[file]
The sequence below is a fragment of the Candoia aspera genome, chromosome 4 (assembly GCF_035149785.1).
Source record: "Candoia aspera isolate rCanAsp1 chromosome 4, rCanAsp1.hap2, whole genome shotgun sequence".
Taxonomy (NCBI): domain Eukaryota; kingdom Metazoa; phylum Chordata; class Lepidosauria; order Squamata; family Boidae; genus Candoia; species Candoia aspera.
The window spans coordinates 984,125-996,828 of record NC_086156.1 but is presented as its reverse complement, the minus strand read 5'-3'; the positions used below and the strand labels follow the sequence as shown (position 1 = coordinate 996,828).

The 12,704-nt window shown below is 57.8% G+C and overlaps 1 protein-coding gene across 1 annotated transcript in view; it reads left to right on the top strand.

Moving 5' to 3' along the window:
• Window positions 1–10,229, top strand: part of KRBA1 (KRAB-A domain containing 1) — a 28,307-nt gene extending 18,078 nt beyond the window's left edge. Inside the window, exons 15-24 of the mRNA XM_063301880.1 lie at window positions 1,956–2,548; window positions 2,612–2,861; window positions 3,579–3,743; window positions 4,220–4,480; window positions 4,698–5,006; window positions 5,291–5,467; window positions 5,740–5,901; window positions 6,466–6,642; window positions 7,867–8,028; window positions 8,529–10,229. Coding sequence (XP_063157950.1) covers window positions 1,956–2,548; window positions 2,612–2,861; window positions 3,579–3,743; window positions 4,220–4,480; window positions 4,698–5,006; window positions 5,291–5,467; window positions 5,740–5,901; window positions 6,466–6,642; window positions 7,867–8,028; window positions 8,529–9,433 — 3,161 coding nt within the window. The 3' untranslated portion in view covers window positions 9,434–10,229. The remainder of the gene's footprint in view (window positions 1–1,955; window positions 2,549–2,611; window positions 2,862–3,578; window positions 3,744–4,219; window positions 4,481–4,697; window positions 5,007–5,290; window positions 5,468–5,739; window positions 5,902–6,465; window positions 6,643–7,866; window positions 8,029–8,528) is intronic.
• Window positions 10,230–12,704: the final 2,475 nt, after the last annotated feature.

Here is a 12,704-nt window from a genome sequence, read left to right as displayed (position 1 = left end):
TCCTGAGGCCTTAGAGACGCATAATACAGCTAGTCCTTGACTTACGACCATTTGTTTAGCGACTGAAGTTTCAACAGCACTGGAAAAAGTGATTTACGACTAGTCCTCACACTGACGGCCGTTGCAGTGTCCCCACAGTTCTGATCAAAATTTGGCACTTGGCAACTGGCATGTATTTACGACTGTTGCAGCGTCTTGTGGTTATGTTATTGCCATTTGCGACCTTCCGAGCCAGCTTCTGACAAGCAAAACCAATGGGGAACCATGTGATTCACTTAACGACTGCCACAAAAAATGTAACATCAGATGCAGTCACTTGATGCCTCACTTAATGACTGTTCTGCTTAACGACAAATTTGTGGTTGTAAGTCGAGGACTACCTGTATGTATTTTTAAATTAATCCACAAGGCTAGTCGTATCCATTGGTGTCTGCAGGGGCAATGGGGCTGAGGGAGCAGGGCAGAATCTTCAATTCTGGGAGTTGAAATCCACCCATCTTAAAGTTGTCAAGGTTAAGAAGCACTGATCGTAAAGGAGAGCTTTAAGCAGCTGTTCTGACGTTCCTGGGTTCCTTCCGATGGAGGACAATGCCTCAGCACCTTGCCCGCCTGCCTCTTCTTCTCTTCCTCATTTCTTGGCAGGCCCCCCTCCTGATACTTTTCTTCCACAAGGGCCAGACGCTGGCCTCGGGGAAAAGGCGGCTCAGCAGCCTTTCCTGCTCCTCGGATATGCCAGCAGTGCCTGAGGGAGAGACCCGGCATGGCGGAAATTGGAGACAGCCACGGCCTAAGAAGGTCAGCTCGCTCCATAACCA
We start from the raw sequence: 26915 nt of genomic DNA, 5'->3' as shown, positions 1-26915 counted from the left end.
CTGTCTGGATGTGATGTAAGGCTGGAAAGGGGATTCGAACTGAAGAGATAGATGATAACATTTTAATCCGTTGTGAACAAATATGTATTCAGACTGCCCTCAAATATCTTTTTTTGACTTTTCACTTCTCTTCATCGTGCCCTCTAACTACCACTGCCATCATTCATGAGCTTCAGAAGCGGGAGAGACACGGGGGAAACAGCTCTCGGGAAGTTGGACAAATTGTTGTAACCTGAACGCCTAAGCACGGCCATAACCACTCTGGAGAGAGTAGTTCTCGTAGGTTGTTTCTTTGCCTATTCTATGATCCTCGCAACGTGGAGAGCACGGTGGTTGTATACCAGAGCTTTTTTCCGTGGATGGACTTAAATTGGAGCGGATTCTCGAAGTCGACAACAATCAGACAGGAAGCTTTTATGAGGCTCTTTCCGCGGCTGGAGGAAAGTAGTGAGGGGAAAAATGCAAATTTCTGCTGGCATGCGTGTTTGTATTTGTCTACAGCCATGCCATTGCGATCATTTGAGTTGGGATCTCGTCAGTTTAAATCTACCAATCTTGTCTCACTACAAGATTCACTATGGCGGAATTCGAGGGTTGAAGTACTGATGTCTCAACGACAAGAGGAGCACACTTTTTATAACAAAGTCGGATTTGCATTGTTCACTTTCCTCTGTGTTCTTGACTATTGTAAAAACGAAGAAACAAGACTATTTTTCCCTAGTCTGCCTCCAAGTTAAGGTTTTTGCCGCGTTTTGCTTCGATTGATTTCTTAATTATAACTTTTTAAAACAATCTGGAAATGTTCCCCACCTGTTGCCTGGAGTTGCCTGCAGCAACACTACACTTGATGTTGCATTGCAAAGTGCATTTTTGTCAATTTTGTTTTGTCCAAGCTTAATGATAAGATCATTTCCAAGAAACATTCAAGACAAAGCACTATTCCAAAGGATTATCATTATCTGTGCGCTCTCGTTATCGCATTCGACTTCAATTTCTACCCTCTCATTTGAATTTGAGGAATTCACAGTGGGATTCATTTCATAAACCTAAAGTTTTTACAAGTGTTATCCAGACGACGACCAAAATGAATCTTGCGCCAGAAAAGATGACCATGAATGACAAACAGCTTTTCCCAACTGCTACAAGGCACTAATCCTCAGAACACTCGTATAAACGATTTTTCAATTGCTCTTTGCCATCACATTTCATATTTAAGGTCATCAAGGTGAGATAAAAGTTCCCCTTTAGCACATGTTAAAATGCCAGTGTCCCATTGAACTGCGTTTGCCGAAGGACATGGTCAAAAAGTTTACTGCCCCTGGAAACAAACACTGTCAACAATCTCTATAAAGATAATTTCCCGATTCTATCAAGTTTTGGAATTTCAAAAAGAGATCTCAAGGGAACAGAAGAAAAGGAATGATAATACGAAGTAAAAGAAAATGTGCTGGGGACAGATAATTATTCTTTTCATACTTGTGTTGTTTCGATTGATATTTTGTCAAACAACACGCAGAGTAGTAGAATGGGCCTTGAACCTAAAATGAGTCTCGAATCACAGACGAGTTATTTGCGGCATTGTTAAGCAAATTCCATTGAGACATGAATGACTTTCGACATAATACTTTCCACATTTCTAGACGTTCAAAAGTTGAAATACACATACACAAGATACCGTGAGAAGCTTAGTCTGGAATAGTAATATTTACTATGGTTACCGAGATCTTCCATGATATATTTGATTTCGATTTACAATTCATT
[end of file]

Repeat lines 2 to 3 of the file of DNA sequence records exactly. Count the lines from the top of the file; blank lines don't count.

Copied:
Source record: "Candoia aspera isolate rCanAsp1 chromosome 4, rCanAsp1.hap2, whole genome shotgun sequence".
Taxonomy (NCBI): domain Eukaryota; kingdom Metazoa; phylum Chordata; class Lepidosauria; order Squamata; family Boidae; genus Candoia; species Candoia aspera.